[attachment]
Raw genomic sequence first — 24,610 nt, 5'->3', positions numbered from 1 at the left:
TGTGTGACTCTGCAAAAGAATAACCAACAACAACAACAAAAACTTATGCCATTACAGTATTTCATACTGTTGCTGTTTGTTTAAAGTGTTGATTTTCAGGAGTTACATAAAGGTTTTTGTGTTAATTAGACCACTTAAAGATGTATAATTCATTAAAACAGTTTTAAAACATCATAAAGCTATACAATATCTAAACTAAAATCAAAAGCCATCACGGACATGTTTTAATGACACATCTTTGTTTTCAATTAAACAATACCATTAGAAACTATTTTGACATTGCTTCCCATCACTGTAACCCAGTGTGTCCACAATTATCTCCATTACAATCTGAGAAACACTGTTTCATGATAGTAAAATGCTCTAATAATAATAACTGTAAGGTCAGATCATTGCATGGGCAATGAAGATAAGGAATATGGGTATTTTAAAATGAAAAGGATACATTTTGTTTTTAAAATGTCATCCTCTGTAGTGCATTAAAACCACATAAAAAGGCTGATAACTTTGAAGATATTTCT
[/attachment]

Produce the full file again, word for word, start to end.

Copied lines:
Raw genomic sequence first — 24,610 nt, 5'->3', positions numbered from 1 at the left:
TGTGTGACTCTGCAAAAGAATAACCAACAACAACAACAAAAACTTATGCCATTACAGTATTTCATACTGTTGCTGTTTGTTTAAAGTGTTGATTTTCAGGAGTTACATAAAGGTTTTTGTGTTAATTAGACCACTTAAAGATGTATAATTCATTAAAACAGTTTTAAAACATCATAAAGCTATACAATATCTAAACTAAAATCAAAAGCCATCACGGACATGTTTTAATGACACATCTTTGTTTTCAATTAAACAATACCATTAGAAACTATTTTGACATTGCTTCCCATCACTGTAACCCAGTGTGTCCACAATTATCTCCATTACAATCTGAGAAACACTGTTTCATGATAGTAAAATGCTCTAATAATAATAACTGTAAGGTCAGATCATTGCATGGGCAATGAAGATAAGGAATATGGGTATTTTAAAATGAAAAGGATACATTTTGTTTTTAAAATGTCATCCTCTGTAGTGCATTAAAACCACATAAAAAGGCTGATAACTTTGAAGATATTTCT